The 80-acre Western-Sarnia-Lambton Research Park campus, located adjacent to Lambton College, was established in 2003 as a joint initiative of the County of Lambton, the City of Sarnia, and Western University. The Province of Ontario announced in June it is partnering with Bioindustrial Innovation Canada to support a new hub at the campus in Sarnia-Lambton that is expected to create 400 high-value jobs, strengthen the province’s industrial competitiveness, and raise the profile of Ontario as a world leader in biotechnology. Ontario will invest $3 million over four years through the province’s Business Growth Initiative to build the Centre of Excellence for the Commercialization of Sustainable Chemistry Innovations. Sarnia-Lambton is Ontario’s main chemical cluster, accounting for 40 percent of Canadian shipments and employing 26,000 people.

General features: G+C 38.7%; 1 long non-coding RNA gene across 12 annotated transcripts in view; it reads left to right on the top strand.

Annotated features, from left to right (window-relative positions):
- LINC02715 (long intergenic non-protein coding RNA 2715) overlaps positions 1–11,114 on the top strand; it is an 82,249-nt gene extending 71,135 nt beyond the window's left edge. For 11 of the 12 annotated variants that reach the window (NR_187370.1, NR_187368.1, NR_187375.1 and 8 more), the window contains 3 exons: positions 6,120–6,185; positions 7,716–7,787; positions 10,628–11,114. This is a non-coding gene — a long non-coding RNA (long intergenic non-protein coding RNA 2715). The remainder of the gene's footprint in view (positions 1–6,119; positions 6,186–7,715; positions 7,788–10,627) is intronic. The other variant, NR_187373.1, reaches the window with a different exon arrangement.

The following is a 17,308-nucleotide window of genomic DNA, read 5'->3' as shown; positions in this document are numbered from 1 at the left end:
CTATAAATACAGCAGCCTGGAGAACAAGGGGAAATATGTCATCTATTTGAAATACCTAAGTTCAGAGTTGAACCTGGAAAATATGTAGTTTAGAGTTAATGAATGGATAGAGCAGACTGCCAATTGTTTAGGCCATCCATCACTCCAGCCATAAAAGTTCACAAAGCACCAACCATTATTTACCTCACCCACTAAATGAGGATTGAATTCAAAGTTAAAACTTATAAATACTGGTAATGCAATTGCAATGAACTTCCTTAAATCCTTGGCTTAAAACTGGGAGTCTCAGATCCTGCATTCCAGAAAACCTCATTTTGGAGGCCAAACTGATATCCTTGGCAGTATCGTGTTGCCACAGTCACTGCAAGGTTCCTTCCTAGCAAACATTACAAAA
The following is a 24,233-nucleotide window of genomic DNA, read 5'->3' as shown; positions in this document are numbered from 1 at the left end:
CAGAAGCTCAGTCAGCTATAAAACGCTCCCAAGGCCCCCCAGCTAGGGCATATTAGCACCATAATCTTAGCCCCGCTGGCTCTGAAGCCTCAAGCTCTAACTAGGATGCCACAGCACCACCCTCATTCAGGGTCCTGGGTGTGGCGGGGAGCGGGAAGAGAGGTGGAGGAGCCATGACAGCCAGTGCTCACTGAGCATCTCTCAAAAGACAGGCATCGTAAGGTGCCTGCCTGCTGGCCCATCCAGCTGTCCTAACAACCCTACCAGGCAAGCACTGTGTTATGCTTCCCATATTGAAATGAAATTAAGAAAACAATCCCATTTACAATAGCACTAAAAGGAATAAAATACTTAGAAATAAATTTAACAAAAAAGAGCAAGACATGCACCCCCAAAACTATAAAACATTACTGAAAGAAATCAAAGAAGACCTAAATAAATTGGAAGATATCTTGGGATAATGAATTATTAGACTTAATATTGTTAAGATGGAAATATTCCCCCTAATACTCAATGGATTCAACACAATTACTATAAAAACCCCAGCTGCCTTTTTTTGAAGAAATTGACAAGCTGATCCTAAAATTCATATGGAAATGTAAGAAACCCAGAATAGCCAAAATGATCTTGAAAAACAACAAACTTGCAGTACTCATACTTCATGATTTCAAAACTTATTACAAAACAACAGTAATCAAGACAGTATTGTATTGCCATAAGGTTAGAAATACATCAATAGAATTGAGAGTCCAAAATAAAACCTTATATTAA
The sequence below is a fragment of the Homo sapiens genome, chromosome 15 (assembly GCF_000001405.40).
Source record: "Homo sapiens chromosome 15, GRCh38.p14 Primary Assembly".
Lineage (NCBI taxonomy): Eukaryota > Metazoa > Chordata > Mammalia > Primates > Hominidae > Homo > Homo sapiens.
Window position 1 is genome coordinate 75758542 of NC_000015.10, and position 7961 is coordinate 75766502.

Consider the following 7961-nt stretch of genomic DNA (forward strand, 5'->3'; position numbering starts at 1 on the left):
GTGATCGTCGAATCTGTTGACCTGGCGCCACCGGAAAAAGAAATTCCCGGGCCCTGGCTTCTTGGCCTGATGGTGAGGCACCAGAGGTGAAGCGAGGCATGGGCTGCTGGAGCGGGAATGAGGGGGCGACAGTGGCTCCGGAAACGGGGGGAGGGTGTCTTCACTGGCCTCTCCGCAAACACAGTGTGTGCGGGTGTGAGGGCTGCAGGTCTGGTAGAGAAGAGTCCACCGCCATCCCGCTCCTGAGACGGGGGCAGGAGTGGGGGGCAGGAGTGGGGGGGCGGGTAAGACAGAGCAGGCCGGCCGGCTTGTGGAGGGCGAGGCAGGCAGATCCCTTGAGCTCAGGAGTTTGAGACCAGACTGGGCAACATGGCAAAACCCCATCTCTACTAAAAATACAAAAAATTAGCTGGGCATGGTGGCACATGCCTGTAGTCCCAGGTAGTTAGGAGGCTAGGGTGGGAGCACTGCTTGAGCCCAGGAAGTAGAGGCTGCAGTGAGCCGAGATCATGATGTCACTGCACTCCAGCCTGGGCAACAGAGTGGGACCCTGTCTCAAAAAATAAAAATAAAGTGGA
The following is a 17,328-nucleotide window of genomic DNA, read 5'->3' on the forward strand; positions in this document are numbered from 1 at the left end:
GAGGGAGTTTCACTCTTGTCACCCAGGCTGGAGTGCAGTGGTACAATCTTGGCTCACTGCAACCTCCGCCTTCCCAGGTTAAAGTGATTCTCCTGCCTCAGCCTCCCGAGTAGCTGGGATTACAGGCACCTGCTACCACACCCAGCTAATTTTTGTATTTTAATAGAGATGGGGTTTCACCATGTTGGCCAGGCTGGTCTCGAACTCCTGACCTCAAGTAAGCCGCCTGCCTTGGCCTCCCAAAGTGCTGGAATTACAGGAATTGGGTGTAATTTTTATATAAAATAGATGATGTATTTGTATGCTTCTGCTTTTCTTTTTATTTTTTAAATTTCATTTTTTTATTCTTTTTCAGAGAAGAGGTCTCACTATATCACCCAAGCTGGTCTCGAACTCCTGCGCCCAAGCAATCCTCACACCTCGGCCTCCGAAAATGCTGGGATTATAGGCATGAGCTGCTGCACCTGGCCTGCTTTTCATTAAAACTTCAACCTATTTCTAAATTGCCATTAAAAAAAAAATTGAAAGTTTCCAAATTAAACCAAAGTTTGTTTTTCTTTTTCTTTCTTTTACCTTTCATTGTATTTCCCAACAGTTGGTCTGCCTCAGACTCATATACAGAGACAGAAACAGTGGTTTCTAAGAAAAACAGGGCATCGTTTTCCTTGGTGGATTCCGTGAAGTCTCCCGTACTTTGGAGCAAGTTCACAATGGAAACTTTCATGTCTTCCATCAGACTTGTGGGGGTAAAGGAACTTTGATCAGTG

In December 2015, Western Research Parks were recognized by Swedish research company UBI Index in its North American Top 10 University Business Incubators at No. 5 among 60 programs UBI assessed across more than 50 performance indicators, noting the parks’ performance in such areas as job creation, revenue generation, investment generation and network of investors. Joining Western in the ranking from Canada were Ryerson University’s DMZ (in downtown Toronto), University of Calgary’s Innovate Calgary, University of Alberta’s TEC Edmonton and Carleton University’s Lead to Win.

Emerging Down Under

The AURP’s Emerging Research Park Award, recognizing the accomplishments of parks that have been in operation for less than 10 years, was presented to the University of Wollongong Innovation Campus (iC) in Australia.